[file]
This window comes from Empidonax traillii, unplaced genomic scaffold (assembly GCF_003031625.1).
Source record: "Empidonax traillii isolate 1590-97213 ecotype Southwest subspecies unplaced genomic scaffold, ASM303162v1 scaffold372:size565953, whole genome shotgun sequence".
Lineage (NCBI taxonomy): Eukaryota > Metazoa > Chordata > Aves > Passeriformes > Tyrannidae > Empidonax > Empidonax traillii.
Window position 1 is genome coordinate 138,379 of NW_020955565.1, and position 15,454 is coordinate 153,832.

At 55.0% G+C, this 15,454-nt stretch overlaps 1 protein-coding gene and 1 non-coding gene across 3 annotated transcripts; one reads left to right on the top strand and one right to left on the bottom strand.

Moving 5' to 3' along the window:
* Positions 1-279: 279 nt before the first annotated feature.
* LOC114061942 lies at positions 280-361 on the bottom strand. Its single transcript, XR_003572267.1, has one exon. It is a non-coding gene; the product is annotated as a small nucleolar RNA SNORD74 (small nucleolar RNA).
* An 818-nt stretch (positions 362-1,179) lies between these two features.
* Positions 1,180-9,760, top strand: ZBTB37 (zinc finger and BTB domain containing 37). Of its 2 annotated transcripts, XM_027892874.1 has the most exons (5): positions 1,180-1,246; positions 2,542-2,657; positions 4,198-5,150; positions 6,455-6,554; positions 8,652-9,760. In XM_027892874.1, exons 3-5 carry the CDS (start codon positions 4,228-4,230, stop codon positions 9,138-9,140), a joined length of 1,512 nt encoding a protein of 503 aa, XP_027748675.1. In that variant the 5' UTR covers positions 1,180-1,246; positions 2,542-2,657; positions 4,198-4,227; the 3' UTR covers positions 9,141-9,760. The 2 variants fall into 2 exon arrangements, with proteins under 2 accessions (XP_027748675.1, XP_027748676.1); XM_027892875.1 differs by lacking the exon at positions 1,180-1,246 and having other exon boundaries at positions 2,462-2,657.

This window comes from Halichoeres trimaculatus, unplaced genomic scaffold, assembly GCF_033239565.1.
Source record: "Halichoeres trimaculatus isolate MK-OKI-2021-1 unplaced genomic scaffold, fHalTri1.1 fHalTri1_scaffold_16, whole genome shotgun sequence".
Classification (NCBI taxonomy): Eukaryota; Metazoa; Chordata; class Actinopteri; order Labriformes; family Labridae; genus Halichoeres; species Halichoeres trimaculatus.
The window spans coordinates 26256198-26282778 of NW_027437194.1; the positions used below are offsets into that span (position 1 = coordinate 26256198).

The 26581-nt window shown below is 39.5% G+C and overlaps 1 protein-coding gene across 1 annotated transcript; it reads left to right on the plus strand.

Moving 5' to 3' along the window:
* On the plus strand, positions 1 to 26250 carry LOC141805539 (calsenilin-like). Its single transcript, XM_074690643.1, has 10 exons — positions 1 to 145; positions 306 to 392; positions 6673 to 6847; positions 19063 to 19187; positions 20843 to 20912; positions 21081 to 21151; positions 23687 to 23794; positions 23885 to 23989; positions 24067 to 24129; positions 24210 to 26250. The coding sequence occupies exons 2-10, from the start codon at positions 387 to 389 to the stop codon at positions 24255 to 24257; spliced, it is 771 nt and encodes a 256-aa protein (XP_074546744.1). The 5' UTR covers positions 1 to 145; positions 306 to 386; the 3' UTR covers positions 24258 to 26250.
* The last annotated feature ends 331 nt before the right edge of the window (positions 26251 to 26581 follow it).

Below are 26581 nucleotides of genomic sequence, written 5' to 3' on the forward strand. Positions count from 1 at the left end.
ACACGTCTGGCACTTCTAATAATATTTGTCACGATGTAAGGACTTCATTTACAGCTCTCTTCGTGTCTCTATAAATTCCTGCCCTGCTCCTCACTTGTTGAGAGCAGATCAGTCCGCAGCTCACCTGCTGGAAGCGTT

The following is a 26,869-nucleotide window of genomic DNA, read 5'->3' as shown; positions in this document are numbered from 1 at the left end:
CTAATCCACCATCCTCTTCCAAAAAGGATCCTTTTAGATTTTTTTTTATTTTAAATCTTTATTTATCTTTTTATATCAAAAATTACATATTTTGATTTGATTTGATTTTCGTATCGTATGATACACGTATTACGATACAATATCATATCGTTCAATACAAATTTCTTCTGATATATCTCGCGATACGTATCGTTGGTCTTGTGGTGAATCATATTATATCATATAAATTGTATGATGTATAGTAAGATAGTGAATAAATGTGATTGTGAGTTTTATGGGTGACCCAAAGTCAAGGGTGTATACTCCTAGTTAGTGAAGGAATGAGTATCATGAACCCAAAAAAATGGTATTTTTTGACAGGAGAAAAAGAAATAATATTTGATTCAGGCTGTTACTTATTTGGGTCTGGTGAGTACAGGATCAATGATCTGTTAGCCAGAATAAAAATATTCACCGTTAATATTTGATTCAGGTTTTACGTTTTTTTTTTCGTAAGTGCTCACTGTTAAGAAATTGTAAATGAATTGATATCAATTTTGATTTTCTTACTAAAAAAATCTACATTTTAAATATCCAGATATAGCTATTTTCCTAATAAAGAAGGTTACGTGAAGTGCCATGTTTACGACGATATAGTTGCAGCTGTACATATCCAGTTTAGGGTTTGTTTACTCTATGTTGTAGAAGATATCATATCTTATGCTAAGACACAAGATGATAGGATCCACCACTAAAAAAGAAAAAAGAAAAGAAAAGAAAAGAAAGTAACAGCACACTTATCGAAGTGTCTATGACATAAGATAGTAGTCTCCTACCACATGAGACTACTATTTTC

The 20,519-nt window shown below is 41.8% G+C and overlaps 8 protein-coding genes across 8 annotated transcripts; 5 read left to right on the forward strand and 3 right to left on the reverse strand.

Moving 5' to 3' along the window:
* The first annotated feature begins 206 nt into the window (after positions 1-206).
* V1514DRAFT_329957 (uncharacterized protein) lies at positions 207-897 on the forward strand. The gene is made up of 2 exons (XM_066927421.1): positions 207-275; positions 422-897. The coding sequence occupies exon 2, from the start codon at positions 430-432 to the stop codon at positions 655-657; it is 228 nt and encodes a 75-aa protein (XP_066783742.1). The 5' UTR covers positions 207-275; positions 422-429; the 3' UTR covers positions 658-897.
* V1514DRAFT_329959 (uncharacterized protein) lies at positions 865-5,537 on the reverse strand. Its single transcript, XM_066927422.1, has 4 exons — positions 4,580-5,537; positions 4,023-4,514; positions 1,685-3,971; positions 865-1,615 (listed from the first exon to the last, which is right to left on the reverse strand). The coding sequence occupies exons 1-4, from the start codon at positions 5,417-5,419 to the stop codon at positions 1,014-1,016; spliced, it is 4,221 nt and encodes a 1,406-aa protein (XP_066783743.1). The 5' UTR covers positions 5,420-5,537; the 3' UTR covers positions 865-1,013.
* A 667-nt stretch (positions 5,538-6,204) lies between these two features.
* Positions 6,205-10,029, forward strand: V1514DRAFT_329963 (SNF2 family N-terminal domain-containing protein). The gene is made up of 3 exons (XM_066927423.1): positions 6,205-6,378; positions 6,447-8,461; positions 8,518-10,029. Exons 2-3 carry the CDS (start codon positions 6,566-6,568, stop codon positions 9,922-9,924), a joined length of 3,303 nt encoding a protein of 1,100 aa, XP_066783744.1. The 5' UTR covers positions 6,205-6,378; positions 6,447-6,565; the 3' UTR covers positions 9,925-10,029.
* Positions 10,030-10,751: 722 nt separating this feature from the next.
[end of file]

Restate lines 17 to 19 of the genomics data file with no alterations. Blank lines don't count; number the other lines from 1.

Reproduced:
* On the plus strand, positions 1 to 26250 carry LOC141805539 (calsenilin-like). Its single transcript, XM_074690643.1, has 10 exons — positions 1 to 145; positions 306 to 392; positions 6673 to 6847; positions 19063 to 19187; positions 20843 to 20912; positions 21081 to 21151; positions 23687 to 23794; positions 23885 to 23989; positions 24067 to 24129; positions 24210 to 26250. The coding sequence occupies exons 2-10, from the start codon at positions 387 to 389 to the stop codon at positions 24255 to 24257; spliced, it is 771 nt and encodes a 256-aa protein (XP_074546744.1). The 5' UTR covers positions 1 to 145; positions 306 to 386; the 3' UTR covers positions 24258 to 26250.
* The last annotated feature ends 331 nt before the right edge of the window (positions 26251 to 26581 follow it).

Below are 26581 nucleotides of genomic sequence, written 5' to 3' on the forward strand. Positions count from 1 at the left end.